January 10, 1999: Sopranos airs its first episode, creating an inertia of interest in New Jersey that would create an entire genre of entertainment that no one, except for the people of New Jersey, could have imagined.
See, there’s two types of people: those that are from New Jersey, and those that wish they were from New Jersey. Before the Sopranos, we Jerseyans knew how interesting, authentic, and alive our state and its inhabitants are. The problem was, we were primarily only known as “The armpit of America” to everyone else. If you’ve lived here for any length of time, you’ve endured the tired standards – we don’t have our own football team, we’re just an industrial wasteland with some highways running through, the poorly imitated “Joisey” accent (always puzzling as no one from NJ has ever pronounced it that way),and a few other dismissals that made us the laughing stock of the 50 states. We got no respect; Tony Soprano came along and bailed us out.
When the Sopranos hit the scene and became one of the most acclaimed series of all-time, it was the ultimate acquittal for New Jersey. Funny thing is, didn’t mask who we are and what we’re about, it didn’t de-bunk any myths or stereotypes; it didn’t even prove any of the out of state-naysayers wrong and avenge us from their jokes. What it did do was give us the last laugh as people who had nothing but bad things to say about Jersey suddenly wanted to try on our accent, dress a little flashier, go to the Pork Store, and had to come to grips with the fact that their lives were just “ordinary” in comparison to Tony’s New Jersey.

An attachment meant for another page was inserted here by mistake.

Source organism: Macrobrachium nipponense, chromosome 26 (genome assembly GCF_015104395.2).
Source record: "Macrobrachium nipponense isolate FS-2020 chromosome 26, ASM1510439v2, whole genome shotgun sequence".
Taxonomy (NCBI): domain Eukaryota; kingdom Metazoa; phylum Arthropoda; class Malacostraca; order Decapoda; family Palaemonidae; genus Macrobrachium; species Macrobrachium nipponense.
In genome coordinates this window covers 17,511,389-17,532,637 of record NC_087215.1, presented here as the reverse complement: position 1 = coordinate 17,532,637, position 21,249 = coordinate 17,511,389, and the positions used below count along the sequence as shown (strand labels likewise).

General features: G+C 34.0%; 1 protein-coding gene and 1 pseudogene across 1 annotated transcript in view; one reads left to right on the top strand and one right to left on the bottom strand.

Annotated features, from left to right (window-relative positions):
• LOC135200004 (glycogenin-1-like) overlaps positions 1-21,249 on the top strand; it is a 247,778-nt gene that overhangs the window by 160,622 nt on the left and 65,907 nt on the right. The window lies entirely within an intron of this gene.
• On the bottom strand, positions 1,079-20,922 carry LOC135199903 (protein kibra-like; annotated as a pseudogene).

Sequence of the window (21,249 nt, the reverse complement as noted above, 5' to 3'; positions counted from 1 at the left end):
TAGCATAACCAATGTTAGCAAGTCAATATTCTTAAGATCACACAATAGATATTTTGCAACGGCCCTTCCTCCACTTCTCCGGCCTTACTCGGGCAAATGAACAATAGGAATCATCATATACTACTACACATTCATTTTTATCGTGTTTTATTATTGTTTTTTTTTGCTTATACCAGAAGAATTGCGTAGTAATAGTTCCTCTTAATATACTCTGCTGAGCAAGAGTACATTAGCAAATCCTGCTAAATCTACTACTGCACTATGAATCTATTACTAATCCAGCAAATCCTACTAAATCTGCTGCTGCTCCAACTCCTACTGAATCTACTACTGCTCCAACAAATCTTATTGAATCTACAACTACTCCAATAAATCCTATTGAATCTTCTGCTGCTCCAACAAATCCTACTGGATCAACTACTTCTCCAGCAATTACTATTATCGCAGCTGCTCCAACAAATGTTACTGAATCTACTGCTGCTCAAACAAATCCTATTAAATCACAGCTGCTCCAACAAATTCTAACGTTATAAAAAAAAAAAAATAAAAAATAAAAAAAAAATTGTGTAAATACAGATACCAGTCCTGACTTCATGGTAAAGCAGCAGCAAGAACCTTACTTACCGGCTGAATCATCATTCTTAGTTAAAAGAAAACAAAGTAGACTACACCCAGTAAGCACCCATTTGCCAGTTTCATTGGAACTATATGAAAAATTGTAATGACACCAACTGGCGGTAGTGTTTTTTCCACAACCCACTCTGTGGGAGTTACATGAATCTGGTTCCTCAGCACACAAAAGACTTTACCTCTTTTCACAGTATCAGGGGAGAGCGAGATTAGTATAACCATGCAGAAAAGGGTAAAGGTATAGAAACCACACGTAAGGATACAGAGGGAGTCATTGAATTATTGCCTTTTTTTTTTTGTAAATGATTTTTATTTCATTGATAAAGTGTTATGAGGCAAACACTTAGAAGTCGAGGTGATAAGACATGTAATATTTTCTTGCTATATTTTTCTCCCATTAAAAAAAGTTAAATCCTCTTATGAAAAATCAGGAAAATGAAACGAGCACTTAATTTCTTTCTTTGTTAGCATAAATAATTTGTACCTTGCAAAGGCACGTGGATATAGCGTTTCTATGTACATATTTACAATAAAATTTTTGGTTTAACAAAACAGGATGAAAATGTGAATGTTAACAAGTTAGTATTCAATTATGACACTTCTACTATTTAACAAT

Flash forward fourteen years and they’re still at it; the rest of the world can’t get enough of our swagger. There’s more reality shows about NJ than any other place in the world; you can debate all you want about whether it’s positive or negative attention, but at the end of the day, that statistic stands alone in terms of what a socially relevant powerhouse we are. It doesn’t hurt that we’ve never had a shortage of scandal, drama, and real-life characters that helped keep the rest of America & sometimes the world tuned in along the way either, thanks to Gov. Christie, “Tanning Mom”, and Snooki for that.
One of the problems with NJ being as controversial as it is, especially in its entertainment content, is that this always generates criticism, sometimes in the form of self-loathing. However, anyone who tries to deny the fact that Jersey-based television shows have been hugely beneficial to the state in terms of interest, tourism, business, and general likeability, needs to do their research. People need to stop whining and own it. We’re New Jersey. We’re unpredictable, unapologetic, legendary, mysterious, traditional, diverse, complicated, and oddly beautiful. Just like Tony Soprano.
Be thankful for The Sopranos, dammit. The alternative reality was ending up to be the perpetual dumping grounds, literally and figuratively, of America for the rest of our lives.